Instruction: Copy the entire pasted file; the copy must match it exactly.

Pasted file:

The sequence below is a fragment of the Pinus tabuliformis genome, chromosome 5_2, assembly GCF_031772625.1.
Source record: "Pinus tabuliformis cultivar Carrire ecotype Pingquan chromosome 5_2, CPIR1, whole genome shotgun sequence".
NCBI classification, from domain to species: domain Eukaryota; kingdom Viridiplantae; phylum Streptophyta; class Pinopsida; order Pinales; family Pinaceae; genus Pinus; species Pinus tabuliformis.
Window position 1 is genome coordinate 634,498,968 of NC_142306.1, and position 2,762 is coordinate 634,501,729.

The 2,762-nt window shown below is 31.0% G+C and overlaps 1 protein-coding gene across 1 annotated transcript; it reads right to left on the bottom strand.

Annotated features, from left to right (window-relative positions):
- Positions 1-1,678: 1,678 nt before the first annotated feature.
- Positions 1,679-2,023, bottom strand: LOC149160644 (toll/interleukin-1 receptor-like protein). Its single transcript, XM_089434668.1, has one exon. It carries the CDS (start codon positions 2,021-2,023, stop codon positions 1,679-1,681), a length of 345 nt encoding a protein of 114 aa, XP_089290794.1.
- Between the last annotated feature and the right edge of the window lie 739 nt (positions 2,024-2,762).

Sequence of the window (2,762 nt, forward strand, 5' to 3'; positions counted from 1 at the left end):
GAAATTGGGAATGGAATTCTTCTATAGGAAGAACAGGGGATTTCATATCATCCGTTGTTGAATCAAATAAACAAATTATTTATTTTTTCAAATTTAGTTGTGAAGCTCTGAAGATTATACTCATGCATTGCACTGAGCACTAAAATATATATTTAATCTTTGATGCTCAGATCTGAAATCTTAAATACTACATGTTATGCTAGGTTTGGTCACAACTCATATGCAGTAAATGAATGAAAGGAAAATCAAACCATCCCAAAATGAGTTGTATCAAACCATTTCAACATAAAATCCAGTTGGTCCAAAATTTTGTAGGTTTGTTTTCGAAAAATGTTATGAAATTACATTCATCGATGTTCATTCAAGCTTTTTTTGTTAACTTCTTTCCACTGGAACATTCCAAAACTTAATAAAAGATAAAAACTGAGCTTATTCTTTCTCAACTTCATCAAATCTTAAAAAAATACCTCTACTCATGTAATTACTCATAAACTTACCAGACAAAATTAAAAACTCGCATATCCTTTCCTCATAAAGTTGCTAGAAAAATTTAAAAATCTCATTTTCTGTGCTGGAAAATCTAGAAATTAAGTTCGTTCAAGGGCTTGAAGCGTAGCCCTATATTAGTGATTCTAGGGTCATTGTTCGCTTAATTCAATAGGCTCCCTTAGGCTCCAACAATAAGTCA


The sequence below is a fragment of the Pinus tabuliformis genome, chromosome 5_2, assembly GCF_031772625.1.
Source record: "Pinus tabuliformis cultivar Carrire ecotype Pingquan chromosome 5_2, CPIR1, whole genome shotgun sequence".
NCBI classification, from domain to species: domain Eukaryota; kingdom Viridiplantae; phylum Streptophyta; class Pinopsida; order Pinales; family Pinaceae; genus Pinus; species Pinus tabuliformis.
Window position 1 is genome coordinate 634,498,968 of NC_142306.1, and position 2,762 is coordinate 634,501,729.

The 2,762-nt window shown below is 31.0% G+C and overlaps 1 protein-coding gene across 1 annotated transcript; it reads right to left on the bottom strand.

Annotated features, from left to right (window-relative positions):
- Positions 1-1,678: 1,678 nt before the first annotated feature.
- Positions 1,679-2,023, bottom strand: LOC149160644 (toll/interleukin-1 receptor-like protein). Its single transcript, XM_089434668.1, has one exon. It carries the CDS (start codon positions 2,021-2,023, stop codon positions 1,679-1,681), a length of 345 nt encoding a protein of 114 aa, XP_089290794.1.
- Between the last annotated feature and the right edge of the window lie 739 nt (positions 2,024-2,762).

Sequence of the window (2,762 nt, forward strand, 5' to 3'; positions counted from 1 at the left end):
GAAATTGGGAATGGAATTCTTCTATAGGAAGAACAGGGGATTTCATATCATCCGTTGTTGAATCAAATAAACAAATTATTTATTTTTTCAAATTTAGTTGTGAAGCTCTGAAGATTATACTCATGCATTGCACTGAGCACTAAAATATATATTTAATCTTTGATGCTCAGATCTGAAATCTTAAATACTACATGTTATGCTAGGTTTGGTCACAACTCATATGCAGTAAATGAATGAAAGGAAAATCAAACCATCCCAAAATGAGTTGTATCAAACCATTTCAACATAAAATCCAGTTGGTCCAAAATTTTGTAGGTTTGTTTTCGAAAAATGTTATGAAATTACATTCATCGATGTTCATTCAAGCTTTTTTTGTTAACTTCTTTCCACTGGAACATTCCAAAACTTAATAAAAGATAAAAACTGAGCTTATTCTTTCTCAACTTCATCAAATCTTAAAAAAATACCTCTACTCATGTAATTACTCATAAACTTACCAGACAAAATTAAAAACTCGCATATCCTTTCCTCATAAAGTTGCTAGAAAAATTTAAAAATCTCATTTTCTGTGCTGGAAAATCTAGAAATTAAGTTCGTTCAAGGGCTTGAAGCGTAGCCCTATATTAGTGATTCTAGGGTCATTGTTCGCTTAATTCAATAGGCTCCCTTAGGCTCCAACAATAAGTCA